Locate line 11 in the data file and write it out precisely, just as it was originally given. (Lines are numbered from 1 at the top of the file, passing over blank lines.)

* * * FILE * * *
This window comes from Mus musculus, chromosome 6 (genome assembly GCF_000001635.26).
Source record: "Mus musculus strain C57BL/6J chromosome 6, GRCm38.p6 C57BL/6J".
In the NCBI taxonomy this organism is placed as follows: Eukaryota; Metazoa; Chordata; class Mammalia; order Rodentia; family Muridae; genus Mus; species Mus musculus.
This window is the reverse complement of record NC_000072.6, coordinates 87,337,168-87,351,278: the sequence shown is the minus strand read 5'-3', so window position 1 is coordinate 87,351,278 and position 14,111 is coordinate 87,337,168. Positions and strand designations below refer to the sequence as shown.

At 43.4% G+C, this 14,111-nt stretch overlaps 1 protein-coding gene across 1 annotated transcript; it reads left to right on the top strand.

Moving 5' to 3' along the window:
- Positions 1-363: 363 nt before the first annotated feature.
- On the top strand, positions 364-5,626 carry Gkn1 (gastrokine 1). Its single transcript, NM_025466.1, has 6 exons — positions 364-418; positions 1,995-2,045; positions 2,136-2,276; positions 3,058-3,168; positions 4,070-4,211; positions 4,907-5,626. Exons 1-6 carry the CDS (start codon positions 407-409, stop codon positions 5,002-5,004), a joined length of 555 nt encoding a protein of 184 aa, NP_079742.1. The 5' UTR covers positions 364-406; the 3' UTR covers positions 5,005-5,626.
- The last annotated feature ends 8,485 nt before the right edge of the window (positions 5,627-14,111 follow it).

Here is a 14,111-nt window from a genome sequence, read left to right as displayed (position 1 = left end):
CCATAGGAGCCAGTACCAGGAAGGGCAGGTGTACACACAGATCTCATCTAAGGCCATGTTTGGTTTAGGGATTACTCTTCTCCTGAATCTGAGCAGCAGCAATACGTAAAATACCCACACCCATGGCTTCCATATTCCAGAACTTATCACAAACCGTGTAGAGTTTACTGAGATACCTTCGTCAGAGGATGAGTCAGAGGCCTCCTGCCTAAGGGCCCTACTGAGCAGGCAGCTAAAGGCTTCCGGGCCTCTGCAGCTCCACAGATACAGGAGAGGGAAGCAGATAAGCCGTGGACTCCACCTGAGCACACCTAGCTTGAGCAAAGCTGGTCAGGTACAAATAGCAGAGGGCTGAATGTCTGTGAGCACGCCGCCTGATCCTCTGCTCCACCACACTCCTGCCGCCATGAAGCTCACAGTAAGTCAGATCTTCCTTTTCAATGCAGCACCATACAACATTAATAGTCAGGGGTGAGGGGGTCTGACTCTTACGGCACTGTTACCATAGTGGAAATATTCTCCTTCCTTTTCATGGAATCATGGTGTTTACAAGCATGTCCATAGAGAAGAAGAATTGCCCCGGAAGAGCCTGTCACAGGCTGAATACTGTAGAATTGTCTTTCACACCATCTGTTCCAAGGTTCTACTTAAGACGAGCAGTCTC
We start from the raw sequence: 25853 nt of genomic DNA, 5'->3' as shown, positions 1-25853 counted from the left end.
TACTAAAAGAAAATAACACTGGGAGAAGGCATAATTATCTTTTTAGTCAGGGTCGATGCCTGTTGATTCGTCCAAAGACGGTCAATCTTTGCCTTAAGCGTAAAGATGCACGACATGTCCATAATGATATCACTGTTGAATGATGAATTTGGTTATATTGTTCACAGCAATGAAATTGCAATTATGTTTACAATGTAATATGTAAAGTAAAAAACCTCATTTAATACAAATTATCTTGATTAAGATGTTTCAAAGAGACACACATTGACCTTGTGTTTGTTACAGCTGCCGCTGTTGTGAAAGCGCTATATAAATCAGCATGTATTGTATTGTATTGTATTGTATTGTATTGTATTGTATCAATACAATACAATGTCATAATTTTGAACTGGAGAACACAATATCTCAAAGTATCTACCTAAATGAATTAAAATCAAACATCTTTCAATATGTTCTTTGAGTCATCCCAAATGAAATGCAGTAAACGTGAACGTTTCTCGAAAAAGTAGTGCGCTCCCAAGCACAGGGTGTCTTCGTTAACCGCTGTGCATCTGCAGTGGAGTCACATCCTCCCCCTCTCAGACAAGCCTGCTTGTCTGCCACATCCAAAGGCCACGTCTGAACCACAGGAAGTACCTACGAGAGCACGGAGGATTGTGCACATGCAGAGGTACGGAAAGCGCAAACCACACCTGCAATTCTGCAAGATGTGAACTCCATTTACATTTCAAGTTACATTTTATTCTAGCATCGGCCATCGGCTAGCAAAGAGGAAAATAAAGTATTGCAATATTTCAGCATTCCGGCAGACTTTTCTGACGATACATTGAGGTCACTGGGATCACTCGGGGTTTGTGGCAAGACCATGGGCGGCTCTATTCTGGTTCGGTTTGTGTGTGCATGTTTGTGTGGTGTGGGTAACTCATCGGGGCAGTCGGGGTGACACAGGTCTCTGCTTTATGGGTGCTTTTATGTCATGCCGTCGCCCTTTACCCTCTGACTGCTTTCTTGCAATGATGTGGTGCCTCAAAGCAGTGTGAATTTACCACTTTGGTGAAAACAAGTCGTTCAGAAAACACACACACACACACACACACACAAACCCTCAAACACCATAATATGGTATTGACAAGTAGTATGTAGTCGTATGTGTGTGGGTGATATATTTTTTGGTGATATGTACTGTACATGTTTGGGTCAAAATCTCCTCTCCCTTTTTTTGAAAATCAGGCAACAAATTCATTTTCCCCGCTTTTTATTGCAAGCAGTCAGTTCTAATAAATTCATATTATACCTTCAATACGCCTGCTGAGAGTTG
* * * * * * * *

CCATAGGAGCCAGTACCAGGAAGGGCAGGTGTACACACAGATCTCATCTAAGGCCATGTTTGGTTTAGGGATTACTCTTCTCCTGAATCTGAGCAGCAGCAATACGTAAAATACCCACACCCATGGCTTCCATATTCCAGAACTTATCACAAACCGTGTAGAGTTTACTGAGATACCTTCGTCAGAGGATGAGTCAGAGGCCTCCTGCCTAAGGGCCCTACTGAGCAGGCAGCTAAAGGCTTCCGGGCCTCTGCAGCTCCACAGATACAGGAGAGGGAAGCAGATAAGCCGTGGACTCCACCTGAGCACACCTAGCTTGAGCAAAGCTGGTCAGGTACAAATAGCAGAGGGCTGAATGTCTGTGAGCACGCCGCCTGATCCTCTGCTCCACCACACTCCTGCCGCCATGAAGCTCACAGTAAGTCAGATCTTCCTTTTCAATGCAGCACCATACAACATTAATAGTCAGGGGTGAGGGGGTCTGACTCTTACGGCACTGTTACCATAGTGGAAATATTCTCCTTCCTTTTCATGGAATCATGGTGTTTACAAGCATGTCCATAGAGAAGAAGAATTGCCCCGGAAGAGCCTGTCACAGGCTGAATACTGTAGAATTGTCTTTCACACCATCTGTTCCAAGGTTCTACTTAAGACGAGCAGTCTC